by Christian Robinson


$16.19 $17.99 Save 10% Current price is $16.19, Original price is $17.99. You Save 10%.
View All Available Formats & Editions
Choose Expedited Shipping at checkout for guaranteed delivery by Wednesday, September 25


In his eagerly anticipated debut as author-illustrator, Caldecott and Coretta Scott King honoree Christian Robinson brings young readers on a playful, imaginative journey into another world.

What if you...
encountered another perspective?
Discovered another world?
Met another you?

What might you do?

Product Details

ISBN-13: 9781534421677
Publisher: Atheneum Books for Young Readers
Publication date: 03/05/2019
Pages: 56
Sales rank: 63,848
Product dimensions: 9.30(w) x 11.10(h) x 0.70(d)
Age Range: 4 - 8 Years

About the Author

Christian Robinson was born in Hollywood, California, in 1986. He grew up in a small one bedroom apartment with his brother, two cousins, aunt, and grandmother. Drawing became a way to make space for himself and to create the kind of world he wanted to see. He studied animation at The California Institute of the Arts and would later work with the Sesame Street Workshop and Pixar Animation Studios before becoming an illustrator of books for children. His books include Gaston and Antoinette, written by Kelly DiPucchio, and the #1 New York Times bestseller Last Stop on Market Street, written by Matt de la Peña, which was awarded the Caldecott Honor, the Coretta Scott King Illustrator Honor, and the Newbery Medal. He presently lives in Northern California with his rescue greyhound Baldwin and several houseplants. He looks forward to one day seeing the Aurora Borealis. Visit him online at

Customer Reviews

Most Helpful Customer Reviews

See All Customer Reviews

Another 3.7 out of 5 based on 0 ratings. 3 reviews.
BookwormforKids More than 1 year ago
With whimsical and colorful illustrations, this book leads through a flip-flop of perspective. The best part of this book is the illustrations, but considering there are no words, that isn't surprising. The artwork is simple yet hits every moment spot on and allows young listeners to dive into the world. The moments and things depicted are ones which most young listeners can easily identify with and connect to. It's fun to get lost in the scenes and try to discover what they mean. The little girl is super cute, and it's hard not to love her cat. Without reading the blurb or description to this book, it can be confusing and appears to be a strange journey or dream of a young girl. She steps through portals with her cat to find things backwards or flip-flopped or simply other children doing things. And yet, all of this happens at a rather slow and purposefully laid out step-by-step. And this is where it is very important to know what the author wants before reading. Through the portrayal of stepping into another perspective and viewing things at other angles—in this case, often upside down—the listeners are given time to contemplate and recognize what it might mean. But this can't as easily be done without the 'reader' gently leading the listeners into the discovery. Still, it does invite kids to consider and dream and wonder. This is a lovely book to flip through and get lost in thought. It's not a direct narrative but beautifully done. Young readers will enjoy discovering this journey and each take something different away from it. I received a complimentary copy. While the illustrations are a definite 5 stars, the story hits more of a 3. So I'm averaging it out to a 4 star review.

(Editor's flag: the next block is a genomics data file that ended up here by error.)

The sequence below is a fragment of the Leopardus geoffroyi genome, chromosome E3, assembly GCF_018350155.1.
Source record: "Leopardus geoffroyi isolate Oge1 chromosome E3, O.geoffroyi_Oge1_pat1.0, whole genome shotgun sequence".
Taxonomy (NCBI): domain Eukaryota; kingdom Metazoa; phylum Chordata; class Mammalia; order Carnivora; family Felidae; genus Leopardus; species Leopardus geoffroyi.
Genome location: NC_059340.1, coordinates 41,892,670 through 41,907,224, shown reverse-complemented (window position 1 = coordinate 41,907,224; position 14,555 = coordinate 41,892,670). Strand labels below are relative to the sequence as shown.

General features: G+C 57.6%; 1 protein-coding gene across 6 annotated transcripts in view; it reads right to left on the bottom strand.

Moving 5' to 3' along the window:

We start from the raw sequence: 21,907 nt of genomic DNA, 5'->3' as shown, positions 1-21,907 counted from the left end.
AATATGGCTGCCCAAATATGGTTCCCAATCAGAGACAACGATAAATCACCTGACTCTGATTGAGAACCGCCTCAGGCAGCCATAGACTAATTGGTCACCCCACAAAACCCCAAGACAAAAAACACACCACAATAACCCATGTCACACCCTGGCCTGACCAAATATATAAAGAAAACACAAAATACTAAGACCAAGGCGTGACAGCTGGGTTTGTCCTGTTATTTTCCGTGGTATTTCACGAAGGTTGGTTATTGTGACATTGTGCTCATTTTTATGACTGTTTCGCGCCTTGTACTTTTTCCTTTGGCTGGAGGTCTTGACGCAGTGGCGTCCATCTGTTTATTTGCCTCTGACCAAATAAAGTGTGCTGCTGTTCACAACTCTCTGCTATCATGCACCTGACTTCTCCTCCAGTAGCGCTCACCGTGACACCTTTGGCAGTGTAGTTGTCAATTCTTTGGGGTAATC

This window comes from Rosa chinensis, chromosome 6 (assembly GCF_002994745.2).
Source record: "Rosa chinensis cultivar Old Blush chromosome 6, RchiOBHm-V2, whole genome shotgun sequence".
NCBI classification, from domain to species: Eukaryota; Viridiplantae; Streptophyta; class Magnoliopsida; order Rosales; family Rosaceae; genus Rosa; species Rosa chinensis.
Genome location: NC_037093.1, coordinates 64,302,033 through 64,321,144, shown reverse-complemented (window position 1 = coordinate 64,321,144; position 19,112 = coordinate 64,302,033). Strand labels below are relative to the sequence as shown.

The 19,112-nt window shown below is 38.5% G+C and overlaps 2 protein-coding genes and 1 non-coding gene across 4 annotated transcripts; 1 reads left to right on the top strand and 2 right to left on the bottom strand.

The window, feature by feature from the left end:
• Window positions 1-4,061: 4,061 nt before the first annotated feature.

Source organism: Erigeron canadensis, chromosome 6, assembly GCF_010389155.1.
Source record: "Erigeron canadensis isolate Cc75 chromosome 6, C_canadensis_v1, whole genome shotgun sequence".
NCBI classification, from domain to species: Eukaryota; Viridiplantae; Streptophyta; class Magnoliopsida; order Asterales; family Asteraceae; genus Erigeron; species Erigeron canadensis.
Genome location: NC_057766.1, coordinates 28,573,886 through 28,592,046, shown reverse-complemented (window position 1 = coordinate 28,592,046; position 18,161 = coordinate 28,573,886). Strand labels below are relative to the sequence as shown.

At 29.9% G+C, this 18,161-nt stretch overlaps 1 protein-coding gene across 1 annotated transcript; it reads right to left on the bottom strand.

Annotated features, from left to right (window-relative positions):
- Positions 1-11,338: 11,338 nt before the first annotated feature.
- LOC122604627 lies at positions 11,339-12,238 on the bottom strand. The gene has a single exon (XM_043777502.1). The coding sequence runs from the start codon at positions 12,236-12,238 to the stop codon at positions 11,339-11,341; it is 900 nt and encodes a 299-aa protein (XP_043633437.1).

Sandy5 More than 1 year ago
This is a wordless book that I liked yet I felt that it was missing something. The illustrations were wonderfully done with bright, bold colors and simple lines. It was the storylines that went through my head, as I flipped through the pages, that confused me. I went over this children’s book numerous times, looking at it a variety of ways and still, I’m puzzled. As a girl slept in her bed with her cat (with a red collar) looking out her window, a bright porthole opened up in her room. Soon, another cat identical to the one lying on the bed (this one had a blue collar on) popped through the porthole and snatched the red toy mouse that was lying on the bedroom floor. Crawling back through the porthole, the cat carries the mouse, who is now followed by the first cat and the girl, who has awakened and seems curious to what is happening. It seems that they have entered another world as gravity for one, is not the same. There are other differences but what I like is that this world is not too busy, the pages aren’t overflowing with colors and activities. The pages have a great flow to them and you can follow what is happening. There are geometric shapes throughout the pages yet no definite pattern. Perhaps I am reading too much into this book. Perhaps I wanted too much from this book. I do feel that it would be beneficial a child who reads this book to talk about it someone. I think discussing it with someone, they might discover something they missed in the book or a different view.
JSnia More than 1 year ago
This wordless picture book opens with a young girl and her cat, sleeping. Well, the cat is not sleeping. The cat is looking at a light that appears on the wall. It looks like a flashlight light/a white oval, but then another cat comes through it and into the bedroom. Another dimension? What will be there? Of course, one must explore. This book is pure fun and games! I can’t even imagine how much time it took to set those punch-out dots in place for that bright red hill in the middle spread of the book. Don’t forget to run your hand over the front cover (it’s textured) and definitely don’t forget to take off the jacket and see what lies underneath. ANOTHER text that’s fun for the whole family.